We must celebrate in troubled times

Michele Bigley
4 min readOct 25, 2022

When my father-in-law found out he had terminal lung cancer, he asked for a party. At the time, Southern California was at its highest Coronavirus numbers. His fragile lungs were obviously immunocompromised, yet the threat was overruled by his desire to celebrate with all the people he loved most.

Surrounded by his grandchildren, his children and their spouses, his ex-wife and his current girlfriend and their expended families, he sipped cognac. He laughed. He moaned over well-cooked meats and a delicate chocolate tart. That night, he delighted in the experience of living. He cancer was inside him, invading his organs, uniting cells into an army that would take his life within the year. Still, he located joy.

In the The Book of Joy, a conversation with the Dalai Lama, Desmond Tutu and writer Douglas Abrams, the Dalai Lama acknowledges the frustrations in life, and adds: “The question is not: How do I escape [frustrations]? It is: How can I use this as something positive?”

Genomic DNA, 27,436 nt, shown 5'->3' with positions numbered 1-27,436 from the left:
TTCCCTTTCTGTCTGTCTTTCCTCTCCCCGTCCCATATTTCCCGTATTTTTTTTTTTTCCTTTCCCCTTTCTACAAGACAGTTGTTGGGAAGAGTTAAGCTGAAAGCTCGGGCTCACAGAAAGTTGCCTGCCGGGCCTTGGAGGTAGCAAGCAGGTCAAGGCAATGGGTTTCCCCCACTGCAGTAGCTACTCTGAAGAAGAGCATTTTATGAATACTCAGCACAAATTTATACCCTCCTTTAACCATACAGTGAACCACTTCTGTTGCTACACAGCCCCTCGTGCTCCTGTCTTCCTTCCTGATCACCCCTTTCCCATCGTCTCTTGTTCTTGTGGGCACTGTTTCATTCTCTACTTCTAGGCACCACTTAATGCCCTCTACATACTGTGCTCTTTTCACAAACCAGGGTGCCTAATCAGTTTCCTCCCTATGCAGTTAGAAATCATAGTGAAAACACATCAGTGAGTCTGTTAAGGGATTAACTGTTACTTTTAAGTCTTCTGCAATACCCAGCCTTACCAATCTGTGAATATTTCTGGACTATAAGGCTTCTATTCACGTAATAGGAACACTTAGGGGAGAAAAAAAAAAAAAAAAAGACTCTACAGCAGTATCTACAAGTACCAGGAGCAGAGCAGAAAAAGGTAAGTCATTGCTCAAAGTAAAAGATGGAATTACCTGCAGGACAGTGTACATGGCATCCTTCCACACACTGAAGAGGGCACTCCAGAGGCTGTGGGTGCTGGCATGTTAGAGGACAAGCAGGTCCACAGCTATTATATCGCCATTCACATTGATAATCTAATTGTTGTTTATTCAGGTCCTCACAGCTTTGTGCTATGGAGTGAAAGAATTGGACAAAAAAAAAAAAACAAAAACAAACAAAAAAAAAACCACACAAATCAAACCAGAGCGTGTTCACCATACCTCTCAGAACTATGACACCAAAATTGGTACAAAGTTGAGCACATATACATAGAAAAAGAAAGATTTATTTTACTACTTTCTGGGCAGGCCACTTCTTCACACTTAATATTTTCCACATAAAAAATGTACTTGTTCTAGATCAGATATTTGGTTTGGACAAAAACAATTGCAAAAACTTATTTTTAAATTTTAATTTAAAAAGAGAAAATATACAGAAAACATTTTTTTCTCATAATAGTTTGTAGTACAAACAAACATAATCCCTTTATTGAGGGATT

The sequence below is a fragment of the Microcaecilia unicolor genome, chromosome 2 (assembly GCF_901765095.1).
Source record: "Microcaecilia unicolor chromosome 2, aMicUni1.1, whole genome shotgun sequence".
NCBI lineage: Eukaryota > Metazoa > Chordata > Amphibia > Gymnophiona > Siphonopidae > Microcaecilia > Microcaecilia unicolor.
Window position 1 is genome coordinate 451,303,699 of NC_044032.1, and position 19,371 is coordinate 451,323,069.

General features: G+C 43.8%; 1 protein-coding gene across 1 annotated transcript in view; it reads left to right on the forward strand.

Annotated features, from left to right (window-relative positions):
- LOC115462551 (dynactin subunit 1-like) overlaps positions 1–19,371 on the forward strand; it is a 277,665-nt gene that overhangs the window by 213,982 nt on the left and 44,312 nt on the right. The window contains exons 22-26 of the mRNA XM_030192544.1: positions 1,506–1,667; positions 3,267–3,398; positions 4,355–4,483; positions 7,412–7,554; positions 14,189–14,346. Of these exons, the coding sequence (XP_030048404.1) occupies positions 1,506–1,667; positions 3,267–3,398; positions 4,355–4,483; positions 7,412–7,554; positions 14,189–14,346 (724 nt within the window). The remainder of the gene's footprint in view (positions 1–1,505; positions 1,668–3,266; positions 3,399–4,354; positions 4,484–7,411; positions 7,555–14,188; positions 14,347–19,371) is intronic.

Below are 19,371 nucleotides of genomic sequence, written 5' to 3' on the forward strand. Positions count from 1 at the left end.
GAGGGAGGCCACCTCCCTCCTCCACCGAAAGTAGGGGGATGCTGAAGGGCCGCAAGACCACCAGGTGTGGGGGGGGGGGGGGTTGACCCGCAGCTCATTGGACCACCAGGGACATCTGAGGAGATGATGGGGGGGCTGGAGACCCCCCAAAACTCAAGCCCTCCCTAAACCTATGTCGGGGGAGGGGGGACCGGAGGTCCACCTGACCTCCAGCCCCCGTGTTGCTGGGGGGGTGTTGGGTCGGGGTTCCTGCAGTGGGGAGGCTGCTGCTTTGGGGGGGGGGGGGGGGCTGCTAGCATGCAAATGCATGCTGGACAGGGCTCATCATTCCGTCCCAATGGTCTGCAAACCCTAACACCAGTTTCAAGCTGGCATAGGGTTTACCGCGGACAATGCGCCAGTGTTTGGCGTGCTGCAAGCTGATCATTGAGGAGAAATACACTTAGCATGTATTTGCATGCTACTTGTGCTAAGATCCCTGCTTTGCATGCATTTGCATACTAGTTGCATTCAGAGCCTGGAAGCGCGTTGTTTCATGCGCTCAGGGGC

In the last months of his life, my father-in-law’s body was ravaged by disease. His motherland, Russia, was bombing his family in the Ukraine. Covid had sent family members and dear friends to the hospital. But throughout it all, he sought the positive. He took long ocean walks, gathered with family as often as possible, and spent hours on the phone reminiscing with old friends. At one point he whispered, “It’s hard to leave all this when everything is just so beautiful.” He didn’t let his troubled times stop him from living, rather, they opened him to loving.

Painting our troubles with gold

The week after my father-in-law died, my best friend was diagnosed with stage 3 cancer. I called another friend, high performance coach Damon Valentino, and asked how to not be broken over the combined grief over the loss of my father-in-law and my best friend’s diagnosis.

Reframe the concept of being broken, Damon explained. “Instead let this moment crack you open and be like the Japanese wabi sabi artists and paint those cracks with gold.” When we are broken open, we can choose to infuse the fissures with something beautiful rather than letting ourselves be tossed to the rummage pile.

Michele Bigley

Award-winning writer specializing in regenerative travel, environmental solutions and parenting. Michele’s writing a book about mothering in the Anthropocene.